What attracted you to the health metrics field?
I have always been impressed by the resiliency and adaptability of the human body, and that has naturally evolved into an interest in human health. Since a young age, I’ve been aware that health inequalities permeate throughout our world, and my college experiences only served to heighten that awareness. As a biomedical engineer, I tackled hands-on, health-related projects both locally and globally, while gaining an appreciation for quantitative and analytical approaches to problem-solving. Health inequalities are massive and take away from what I believe to be the most basic human right: our health. Health metrics play a pivotal role in improving health outcomes. I realized that I can leverage my technical background to tackle the complicated and nuanced issues surrounding health metrics, while doing work that is meaningful to the people I share this world with.
What work are you doing at IHME?
I’m working on the maternal and child health team, where we measure the global burden of disease as it relates to maternal and neonatal issues. Specifically, I am responsible for handling data and generating models for three causes: meningitis, encephalitis, and sexually transmitted infections (STI) excluding HIV. Thus far, my work has included working with collaborators across the world as well as taking a deep dive in programming to prepare our models for their next run. In modeling both the mortality and morbidity surrounding these causes, we hope help create better health outcomes in the future.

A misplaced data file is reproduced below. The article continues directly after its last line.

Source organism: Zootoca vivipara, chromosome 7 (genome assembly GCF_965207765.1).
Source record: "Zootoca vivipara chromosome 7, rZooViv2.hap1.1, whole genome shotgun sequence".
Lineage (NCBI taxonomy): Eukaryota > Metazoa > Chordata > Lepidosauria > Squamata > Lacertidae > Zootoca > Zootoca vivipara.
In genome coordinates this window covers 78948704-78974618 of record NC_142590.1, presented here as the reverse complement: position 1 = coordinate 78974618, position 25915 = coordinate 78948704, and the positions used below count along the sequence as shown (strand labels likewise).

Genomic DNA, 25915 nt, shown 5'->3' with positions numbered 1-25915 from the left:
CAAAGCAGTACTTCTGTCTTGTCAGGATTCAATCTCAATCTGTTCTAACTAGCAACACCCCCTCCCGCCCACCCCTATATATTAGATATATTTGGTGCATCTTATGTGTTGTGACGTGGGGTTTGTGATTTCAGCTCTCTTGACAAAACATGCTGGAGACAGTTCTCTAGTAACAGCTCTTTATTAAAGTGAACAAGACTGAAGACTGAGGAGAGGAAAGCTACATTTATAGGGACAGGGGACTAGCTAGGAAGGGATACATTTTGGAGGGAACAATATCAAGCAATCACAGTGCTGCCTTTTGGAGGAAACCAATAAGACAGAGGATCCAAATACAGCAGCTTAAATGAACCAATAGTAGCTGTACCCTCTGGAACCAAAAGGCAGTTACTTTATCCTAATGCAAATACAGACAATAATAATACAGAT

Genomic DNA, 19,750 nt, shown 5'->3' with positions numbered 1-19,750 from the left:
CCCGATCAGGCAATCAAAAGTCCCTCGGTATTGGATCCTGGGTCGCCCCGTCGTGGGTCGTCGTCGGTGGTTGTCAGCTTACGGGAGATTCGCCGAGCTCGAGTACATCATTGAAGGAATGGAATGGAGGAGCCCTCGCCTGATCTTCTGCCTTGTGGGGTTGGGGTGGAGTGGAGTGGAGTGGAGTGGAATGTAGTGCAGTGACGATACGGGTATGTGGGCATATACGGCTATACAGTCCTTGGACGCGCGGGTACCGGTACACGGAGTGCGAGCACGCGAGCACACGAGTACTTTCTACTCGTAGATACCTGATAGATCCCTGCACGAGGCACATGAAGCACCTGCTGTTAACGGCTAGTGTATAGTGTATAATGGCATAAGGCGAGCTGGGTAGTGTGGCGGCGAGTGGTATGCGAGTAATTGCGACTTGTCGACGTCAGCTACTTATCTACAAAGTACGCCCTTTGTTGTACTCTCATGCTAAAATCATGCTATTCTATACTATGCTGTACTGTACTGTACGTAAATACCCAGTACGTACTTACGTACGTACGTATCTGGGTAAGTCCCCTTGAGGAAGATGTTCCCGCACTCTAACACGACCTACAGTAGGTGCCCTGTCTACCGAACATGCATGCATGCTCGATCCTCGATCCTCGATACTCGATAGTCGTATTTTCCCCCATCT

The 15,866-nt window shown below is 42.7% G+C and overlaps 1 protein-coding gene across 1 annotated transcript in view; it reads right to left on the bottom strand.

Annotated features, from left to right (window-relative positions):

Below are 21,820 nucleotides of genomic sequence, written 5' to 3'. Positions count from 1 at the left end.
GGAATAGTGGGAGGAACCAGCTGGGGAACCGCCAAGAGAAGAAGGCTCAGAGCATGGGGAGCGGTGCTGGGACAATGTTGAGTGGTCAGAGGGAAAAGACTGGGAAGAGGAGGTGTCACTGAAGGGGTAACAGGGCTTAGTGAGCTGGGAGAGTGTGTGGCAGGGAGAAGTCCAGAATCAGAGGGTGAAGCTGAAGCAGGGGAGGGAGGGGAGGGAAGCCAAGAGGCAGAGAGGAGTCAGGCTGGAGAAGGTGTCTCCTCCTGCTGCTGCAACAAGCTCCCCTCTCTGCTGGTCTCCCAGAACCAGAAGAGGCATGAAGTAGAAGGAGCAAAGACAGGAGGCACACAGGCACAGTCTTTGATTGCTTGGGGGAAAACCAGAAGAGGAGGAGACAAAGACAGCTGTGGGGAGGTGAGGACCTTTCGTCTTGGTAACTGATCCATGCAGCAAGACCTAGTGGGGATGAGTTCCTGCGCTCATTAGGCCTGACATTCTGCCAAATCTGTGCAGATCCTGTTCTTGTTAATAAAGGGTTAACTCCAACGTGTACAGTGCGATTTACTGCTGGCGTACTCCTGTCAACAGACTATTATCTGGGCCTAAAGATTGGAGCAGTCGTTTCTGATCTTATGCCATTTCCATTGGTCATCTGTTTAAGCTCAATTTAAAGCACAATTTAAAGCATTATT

How do you think your experience at IHME will contribute to your future work?
While I am unsure of where I’ll be after my time at IHME, I am confident that my experiences at IHME will play a large role in shaping my future direction. At IHME, I have been exposed to incredible people: peers, professors, and mentors who have shown passion and commitment to their work in public health. For me, the interactions I share with the people around me are the most important part of any experience, and at IHME, I am constantly spoiled in that regard. In my role, I am continuously learning and gaining new skills. IHME has introduced me to a fast-paced, dynamic work environment that expects a lot out of me, and I think the skills I develop here will benefit me in whatever work the future holds.
GBD 2016 Causes of Death Collaborators. Global, regional, and national age-sex specific mortality for 264 causes of death, 1980–2016: a systematic analysis for the Global Burden of Disease Study 2016. The Lancet. 14 Sept 2017: 390;1151–210.
GBD 2016 DALYs and HALE Collaborators. Global, regional, and national disability-adjusted life years (DALYs) for 333 diseases and injuries and healthy life expectancy (HALE) for 195 countries and territories, 1990–2016: a systematic analysis for the Global Burden of Disease Study 2016. The Lancet. 14 Sept 2017: 390;1260-344.
GBD 2016 Disease and Injury Incidence and Prevalence Collaborators. Global, regional, and national incidence, prevalence, and years lived with disability for 328 diseases and injuries for 195 countries, 1990–2016: a systematic analysis for the Global Burden of Disease Study 2016. The Lancet. 14 Sept 2017: 390; 1211–59.